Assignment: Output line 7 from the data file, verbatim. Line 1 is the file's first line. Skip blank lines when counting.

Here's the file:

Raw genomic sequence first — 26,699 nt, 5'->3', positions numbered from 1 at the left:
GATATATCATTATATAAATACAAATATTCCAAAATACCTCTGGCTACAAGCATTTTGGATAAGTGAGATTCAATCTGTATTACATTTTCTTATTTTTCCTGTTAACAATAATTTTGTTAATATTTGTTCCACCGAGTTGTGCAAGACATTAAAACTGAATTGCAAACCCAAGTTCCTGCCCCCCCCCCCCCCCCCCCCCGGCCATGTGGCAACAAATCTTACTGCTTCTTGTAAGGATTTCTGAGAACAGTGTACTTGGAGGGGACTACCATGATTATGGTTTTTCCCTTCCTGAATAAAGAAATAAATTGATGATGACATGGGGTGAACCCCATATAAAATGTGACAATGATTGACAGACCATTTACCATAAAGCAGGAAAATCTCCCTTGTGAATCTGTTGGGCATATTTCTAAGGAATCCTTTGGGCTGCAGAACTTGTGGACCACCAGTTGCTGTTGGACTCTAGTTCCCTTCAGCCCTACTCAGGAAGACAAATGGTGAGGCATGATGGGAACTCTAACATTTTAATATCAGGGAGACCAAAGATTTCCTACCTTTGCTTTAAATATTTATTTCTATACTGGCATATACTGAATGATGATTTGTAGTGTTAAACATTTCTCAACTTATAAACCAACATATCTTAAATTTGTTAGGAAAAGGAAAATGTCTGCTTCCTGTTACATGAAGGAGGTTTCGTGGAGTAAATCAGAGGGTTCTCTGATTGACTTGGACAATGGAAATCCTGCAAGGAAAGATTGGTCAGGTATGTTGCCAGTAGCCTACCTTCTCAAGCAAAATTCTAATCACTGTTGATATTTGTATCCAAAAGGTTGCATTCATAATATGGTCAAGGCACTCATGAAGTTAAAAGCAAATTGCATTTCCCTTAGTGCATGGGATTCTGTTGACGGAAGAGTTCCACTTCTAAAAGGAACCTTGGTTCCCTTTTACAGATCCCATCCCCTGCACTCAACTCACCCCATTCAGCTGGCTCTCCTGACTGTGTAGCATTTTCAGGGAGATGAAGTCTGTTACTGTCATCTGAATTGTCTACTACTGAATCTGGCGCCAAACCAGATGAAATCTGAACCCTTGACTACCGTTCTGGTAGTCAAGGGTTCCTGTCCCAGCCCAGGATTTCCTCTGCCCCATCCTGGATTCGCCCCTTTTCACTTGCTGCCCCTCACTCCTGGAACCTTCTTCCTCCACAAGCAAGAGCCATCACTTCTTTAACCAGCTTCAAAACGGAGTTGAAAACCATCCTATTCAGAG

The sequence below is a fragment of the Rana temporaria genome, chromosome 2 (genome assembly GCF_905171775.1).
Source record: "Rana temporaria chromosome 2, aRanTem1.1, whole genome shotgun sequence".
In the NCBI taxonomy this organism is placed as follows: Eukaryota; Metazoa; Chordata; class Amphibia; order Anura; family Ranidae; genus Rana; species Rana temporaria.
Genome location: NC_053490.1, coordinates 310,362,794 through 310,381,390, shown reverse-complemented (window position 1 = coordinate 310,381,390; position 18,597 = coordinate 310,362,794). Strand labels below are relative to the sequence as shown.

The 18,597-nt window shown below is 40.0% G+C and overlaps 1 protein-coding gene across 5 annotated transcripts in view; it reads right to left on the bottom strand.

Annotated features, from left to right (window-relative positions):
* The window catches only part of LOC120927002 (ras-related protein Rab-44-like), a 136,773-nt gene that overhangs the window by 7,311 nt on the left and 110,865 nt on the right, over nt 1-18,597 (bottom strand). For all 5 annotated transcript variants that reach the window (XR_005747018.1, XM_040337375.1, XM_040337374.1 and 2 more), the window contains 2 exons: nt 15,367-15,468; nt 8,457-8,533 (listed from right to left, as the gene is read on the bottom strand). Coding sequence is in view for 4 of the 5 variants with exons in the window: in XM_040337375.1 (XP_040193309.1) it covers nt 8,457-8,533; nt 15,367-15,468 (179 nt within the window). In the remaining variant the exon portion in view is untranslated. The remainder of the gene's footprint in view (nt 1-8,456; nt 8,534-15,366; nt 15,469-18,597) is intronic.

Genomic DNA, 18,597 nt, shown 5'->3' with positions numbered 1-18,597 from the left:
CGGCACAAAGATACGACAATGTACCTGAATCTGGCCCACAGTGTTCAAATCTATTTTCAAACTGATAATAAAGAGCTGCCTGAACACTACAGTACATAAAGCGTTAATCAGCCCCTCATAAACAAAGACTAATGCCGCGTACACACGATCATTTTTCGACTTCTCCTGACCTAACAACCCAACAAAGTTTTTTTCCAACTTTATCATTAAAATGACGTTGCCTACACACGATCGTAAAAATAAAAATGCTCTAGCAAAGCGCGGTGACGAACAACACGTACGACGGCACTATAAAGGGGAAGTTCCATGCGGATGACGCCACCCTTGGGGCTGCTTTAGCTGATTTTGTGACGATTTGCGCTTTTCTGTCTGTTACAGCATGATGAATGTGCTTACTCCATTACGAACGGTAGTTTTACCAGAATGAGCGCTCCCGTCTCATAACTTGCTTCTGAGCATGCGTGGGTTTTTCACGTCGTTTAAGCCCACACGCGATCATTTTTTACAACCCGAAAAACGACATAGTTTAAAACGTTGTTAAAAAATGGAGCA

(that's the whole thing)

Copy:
The 18,597-nt window shown below is 40.0% G+C and overlaps 1 protein-coding gene across 5 annotated transcripts in view; it reads right to left on the bottom strand.